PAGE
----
Wgy isn't there a good RAD Gui tool fo python

rusi rustompmody at gmail.com
Wed Jul 13 16:59:37 CEST 2011


On Jul 13, 5:22 am, CM <cmpyt... at gmail.com> wrote:
> On Jul 12, 5:18 pm, rantingrick <rantingr... at gmail.com> wrote:

> > Kevin made the argument earlier that Tkinter (and others) are so easy
> > to use that they render needing a GUI builder useless -- and he is
> > correct! But did you know that there are GUI libraries EVEN more
> > highly abstracted than Tkinter? Oh yes! So your "OMG, this typing and
> > using my imagination is so difficult" *crap* is really making me
> > laugh.
>
> My attitude is, if I could speak in English to an AI to tell it what I'd like the
> program to do, I'd do it. Yes, since I can't do that, I inevitably
> do sometimes enjoy puzzling things out, but only because I have to.
>
> > PS: if you don't like to type, programming IS NOT the best career (or
> > hobby) choice for you.
>
> I guess it is not so much that I dislike typing, as I dislike having
> to
> switch from visual mode to code mode, remember the keywords and
> such for the widgets, rather than quickly clicking around.  The
> keystroke count is really just a proxy for that sort of effort.

Yes. This is what is called the semantic gap.

Say you were a programmer who had to write software for numerical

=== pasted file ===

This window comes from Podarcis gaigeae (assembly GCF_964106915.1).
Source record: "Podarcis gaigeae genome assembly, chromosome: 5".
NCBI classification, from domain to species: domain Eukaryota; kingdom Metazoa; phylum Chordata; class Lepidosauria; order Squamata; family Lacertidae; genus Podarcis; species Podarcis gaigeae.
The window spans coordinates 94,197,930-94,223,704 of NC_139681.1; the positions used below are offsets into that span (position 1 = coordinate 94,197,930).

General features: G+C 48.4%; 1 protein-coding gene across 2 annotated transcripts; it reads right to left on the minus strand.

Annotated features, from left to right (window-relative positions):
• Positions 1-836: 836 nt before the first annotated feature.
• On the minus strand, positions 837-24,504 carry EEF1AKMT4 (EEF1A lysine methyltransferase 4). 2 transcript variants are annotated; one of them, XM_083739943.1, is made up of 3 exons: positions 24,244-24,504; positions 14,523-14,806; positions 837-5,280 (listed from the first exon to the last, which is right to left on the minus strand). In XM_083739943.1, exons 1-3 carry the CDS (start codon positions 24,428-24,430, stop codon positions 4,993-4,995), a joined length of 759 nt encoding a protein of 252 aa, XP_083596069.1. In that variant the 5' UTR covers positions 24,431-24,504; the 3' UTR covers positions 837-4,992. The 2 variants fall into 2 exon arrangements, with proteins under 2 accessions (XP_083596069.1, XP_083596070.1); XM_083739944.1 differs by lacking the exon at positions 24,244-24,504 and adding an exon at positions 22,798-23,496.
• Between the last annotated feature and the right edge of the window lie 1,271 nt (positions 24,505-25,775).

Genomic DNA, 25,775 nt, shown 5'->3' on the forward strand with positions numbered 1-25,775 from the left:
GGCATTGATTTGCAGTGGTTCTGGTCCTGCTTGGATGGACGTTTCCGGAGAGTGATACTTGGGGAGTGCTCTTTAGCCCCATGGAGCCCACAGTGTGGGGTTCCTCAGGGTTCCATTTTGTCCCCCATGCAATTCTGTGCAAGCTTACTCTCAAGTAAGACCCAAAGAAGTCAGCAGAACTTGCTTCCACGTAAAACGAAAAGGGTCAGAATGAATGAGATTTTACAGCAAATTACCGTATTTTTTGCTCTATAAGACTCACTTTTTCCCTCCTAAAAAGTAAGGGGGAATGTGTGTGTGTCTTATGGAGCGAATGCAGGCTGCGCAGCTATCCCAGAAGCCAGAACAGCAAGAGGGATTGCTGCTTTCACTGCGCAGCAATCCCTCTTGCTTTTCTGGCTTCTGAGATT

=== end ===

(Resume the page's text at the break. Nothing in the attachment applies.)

analysis.
Would you write it in assembly even if, say, you knew assembly very
well?
I contend that most sane programmers would choose an algebraic
language because they understand (formally or intuitively it does not
matter) that minimizing semantic gaps are best for programming.

Writing text that indirectly describes a gui rather than directly
drawing it is analogous to writing assembly that implies an algebraic
operation instead of writing the algebra directly.

As for Kevin's point:
> One reason there hasn't been much demand for a GUI builder is that, in
> many cases, it's just as simpler or simpler to code a GUI by hand.

I am not sure how to interpret that.  If you are saying that most of
today's gui builders are too close to suxware to be worth the time, I
guess its true (and eminently practical)

If on the other hand the claim is that the very idea of gui-builders
is a flawed one I think the jury is still out on that.  And the
history of computer science repeatedly shows that very high level
ideas take decades to enter the mainstream.

Think of garbage collection in 1960 in the esoteric lisp finally
getting mainlined in Java in 1995.



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